Normality of quantitative variables was assessed based on descriptive statistics (minimum and maximum values according to standard deviation, asymmetry and kurtosis), Kolmogorov-Smirnov and Saphiro-Wilks tests, and histogram representations. In the case of normality, continuous variables were expressed as mean and standard deviation (SD), and compared using the Student's t-test. For non-normal distributions, variables were expressed as median and interquartile range (IQR), and compared using non-parametric Mann-Whitney U tests. IBDQ-32 total and domain scores, and HAD scale scores were presented as median and IQR values, and compared using non-parametric tests. Repeated measures were compared using paired-variables t-tests for normally distributed differences, or using Wilcoxon's test for non-normally distributed variables. Qualitative variables were compared using the Chi-squared test. Correlation was assessed with the Spearman's rho test. Questionnaire response consistency was estimated using the intraclass correlation coefficient (ICC) for absolute agreement. RFIPC internal consistency was measured with Cronbach's alpha coefficient.

Statistical significance was considered as p < 0.05. The statistical analysis was performed using the IBM SPSS Statistics 20 package.



Patient characteristics

Of all the 131 patients who consented to take part in the research, 127 completed the questionnaire. The IBDQ-32 instrument was appropriately completed by 120 patients. HAD scales were handed out to 57 patients. All 57 responded appropriately. Among the 39 patients with no clinical changes who were instructed to complete and return a second RFIPC questionnaire, two only filled it out partially; hence we only have 37 second questionnaires completed by patients with no clinical changes. All 11 patients with significant clinical improvement completed the questionnaire appropriately.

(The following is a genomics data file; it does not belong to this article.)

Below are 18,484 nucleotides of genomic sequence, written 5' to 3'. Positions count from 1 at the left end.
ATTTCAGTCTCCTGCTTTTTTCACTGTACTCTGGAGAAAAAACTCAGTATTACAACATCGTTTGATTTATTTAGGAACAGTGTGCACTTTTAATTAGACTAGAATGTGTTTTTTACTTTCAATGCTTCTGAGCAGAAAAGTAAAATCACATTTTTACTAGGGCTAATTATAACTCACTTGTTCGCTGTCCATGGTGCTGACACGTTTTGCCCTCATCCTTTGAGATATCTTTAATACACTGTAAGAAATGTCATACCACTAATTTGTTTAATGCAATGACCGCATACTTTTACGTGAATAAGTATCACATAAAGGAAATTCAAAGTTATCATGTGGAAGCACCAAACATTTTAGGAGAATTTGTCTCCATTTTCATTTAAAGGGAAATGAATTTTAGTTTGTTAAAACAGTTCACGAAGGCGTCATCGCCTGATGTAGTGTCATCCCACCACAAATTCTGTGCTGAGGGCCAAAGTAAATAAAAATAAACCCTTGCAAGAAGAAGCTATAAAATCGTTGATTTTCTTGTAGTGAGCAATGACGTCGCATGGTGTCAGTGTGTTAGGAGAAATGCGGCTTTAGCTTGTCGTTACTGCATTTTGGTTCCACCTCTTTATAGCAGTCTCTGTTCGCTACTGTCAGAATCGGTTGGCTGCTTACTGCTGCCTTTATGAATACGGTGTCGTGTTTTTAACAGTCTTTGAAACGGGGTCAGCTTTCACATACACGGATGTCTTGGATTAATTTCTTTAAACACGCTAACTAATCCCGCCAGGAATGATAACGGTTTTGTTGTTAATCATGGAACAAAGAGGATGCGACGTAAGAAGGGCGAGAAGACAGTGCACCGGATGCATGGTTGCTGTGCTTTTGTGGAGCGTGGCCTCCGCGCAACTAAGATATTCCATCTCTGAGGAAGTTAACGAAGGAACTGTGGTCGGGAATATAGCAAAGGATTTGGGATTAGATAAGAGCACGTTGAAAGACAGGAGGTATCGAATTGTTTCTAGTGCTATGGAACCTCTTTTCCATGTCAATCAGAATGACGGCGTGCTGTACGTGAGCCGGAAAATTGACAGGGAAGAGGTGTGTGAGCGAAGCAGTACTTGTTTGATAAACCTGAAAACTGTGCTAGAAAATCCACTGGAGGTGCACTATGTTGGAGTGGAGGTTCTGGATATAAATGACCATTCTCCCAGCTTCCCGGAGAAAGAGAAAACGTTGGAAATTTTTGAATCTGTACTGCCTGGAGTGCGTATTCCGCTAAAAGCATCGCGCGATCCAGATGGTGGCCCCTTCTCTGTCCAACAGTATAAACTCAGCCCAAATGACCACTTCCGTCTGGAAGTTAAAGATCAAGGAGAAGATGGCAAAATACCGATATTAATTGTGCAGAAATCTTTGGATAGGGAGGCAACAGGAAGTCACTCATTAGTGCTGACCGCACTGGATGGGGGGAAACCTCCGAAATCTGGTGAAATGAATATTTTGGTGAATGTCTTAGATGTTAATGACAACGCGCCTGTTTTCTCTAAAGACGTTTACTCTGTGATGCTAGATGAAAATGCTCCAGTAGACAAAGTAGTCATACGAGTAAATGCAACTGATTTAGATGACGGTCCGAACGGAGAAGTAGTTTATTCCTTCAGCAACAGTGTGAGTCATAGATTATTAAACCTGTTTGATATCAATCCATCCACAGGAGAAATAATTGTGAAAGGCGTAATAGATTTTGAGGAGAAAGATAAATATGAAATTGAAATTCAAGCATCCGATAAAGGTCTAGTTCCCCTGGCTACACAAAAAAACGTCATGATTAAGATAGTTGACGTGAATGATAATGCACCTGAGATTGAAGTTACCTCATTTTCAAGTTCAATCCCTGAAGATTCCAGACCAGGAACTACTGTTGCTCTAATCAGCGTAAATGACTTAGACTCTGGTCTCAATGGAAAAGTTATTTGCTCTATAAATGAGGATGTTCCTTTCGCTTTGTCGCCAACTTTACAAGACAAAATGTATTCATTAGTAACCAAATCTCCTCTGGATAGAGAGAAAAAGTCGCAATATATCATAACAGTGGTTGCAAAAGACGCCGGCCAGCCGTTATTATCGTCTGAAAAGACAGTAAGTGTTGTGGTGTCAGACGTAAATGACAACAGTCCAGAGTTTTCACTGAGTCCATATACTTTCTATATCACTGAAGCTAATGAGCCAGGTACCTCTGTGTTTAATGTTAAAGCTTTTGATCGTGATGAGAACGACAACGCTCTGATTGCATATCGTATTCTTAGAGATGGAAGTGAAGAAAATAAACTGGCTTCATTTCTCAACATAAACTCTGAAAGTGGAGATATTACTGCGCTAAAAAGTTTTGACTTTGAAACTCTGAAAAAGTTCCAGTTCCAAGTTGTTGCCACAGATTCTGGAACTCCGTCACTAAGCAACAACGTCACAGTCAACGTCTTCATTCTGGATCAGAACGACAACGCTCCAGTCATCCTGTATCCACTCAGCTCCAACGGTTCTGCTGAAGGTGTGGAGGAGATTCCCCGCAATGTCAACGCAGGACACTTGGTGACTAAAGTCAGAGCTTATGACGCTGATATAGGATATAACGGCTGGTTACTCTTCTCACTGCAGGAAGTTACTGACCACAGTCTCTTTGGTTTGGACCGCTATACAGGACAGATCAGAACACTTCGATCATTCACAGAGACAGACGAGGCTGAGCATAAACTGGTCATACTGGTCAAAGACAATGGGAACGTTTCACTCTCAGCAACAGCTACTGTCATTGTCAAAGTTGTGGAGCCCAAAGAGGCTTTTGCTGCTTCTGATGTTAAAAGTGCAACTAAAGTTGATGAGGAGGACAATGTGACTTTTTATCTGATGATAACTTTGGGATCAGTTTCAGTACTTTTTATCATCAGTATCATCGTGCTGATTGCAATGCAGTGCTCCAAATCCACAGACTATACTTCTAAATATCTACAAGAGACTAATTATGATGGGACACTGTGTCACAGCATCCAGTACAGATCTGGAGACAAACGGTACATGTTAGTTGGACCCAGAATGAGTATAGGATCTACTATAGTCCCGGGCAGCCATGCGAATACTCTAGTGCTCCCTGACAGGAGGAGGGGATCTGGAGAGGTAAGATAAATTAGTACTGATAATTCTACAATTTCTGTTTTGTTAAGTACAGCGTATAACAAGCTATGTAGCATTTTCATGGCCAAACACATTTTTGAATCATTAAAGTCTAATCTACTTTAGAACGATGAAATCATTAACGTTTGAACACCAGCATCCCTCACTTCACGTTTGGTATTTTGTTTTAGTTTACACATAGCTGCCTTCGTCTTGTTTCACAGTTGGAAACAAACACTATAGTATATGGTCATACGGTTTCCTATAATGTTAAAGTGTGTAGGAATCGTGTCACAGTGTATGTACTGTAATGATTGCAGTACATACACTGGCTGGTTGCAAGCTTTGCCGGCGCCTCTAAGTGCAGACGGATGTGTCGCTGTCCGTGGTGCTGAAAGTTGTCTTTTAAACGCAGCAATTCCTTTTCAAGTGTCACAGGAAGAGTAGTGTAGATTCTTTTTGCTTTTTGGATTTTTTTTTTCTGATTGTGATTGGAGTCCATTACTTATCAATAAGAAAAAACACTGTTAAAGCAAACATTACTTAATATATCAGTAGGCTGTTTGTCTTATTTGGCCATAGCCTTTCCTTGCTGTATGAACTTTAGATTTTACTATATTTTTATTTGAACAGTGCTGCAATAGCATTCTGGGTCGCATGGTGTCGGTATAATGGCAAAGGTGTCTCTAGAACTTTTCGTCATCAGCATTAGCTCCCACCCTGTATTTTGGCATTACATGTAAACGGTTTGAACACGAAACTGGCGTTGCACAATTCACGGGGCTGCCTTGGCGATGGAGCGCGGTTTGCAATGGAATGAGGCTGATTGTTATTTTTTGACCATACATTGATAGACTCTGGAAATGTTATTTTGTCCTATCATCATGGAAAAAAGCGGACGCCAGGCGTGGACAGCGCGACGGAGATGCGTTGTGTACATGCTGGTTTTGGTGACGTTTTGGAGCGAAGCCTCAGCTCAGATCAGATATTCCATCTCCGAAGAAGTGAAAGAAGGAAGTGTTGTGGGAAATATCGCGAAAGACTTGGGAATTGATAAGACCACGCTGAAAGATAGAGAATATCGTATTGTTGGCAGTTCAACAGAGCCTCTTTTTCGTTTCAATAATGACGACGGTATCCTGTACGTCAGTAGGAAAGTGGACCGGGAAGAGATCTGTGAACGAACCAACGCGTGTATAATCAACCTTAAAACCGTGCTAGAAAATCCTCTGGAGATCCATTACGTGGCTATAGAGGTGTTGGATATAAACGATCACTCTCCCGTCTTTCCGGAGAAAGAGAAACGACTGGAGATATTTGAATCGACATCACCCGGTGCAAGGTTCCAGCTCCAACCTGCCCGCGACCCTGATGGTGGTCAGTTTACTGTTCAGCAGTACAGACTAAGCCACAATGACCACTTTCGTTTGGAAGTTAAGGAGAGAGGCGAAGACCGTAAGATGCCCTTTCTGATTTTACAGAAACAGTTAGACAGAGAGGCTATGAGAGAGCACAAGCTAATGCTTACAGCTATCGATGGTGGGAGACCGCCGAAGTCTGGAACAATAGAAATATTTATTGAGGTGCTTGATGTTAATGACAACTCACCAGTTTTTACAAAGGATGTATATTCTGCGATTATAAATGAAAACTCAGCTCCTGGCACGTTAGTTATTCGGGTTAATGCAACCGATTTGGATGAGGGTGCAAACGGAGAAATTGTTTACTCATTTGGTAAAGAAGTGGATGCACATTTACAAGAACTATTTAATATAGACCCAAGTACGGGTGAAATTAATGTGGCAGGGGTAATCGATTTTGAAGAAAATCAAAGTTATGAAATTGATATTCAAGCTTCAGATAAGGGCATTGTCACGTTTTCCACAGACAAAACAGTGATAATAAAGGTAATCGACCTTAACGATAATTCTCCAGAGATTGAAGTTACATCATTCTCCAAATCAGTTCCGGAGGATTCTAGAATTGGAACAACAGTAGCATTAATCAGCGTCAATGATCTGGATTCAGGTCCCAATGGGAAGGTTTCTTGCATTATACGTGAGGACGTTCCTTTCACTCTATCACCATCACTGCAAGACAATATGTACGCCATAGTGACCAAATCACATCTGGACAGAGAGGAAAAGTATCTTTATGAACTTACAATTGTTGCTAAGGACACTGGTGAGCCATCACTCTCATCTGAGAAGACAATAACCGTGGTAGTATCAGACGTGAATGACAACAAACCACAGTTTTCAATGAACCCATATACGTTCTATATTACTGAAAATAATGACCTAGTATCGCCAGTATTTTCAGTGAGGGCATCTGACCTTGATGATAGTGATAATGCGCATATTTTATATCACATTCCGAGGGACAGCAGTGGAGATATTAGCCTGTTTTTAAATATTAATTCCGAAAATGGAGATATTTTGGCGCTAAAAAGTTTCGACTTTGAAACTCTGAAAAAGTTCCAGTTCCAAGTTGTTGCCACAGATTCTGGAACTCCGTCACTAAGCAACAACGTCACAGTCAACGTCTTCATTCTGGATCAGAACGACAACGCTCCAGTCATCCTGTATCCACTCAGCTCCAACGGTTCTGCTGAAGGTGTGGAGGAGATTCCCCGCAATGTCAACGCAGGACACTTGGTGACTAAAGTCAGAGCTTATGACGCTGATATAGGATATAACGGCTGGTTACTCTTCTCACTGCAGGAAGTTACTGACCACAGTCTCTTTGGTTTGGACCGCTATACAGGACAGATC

Patients were around 52 years of age, and had suffered from IBD for around ten years. Overall, their clinical status was good at the time of being interviewed. Over one third were receiving immunosuppressants (IMs), and 15% were on biologics. The demographic and clinical characteristics of all 131 patients are listed in table I.



Total RFIPC score was 46.93 (CI 43.29-50.57), and the SD was 21.47. Concerns with higher scores included: "having an ostomy bag" 80 (50), "effects of medication" 80 (60), "developing cancer" 70 (60), "energy level" 70 (60), and "uncertain nature of disease" 70 (60). Women scored higher than men in total RFIPC, with a mean difference of 13.5 (CI 6.3-20.7, p < 0.001), and in 18 out of 25 items. Table II summarizes the results obtained for total RFIPC and for each item both in all patients and by gender.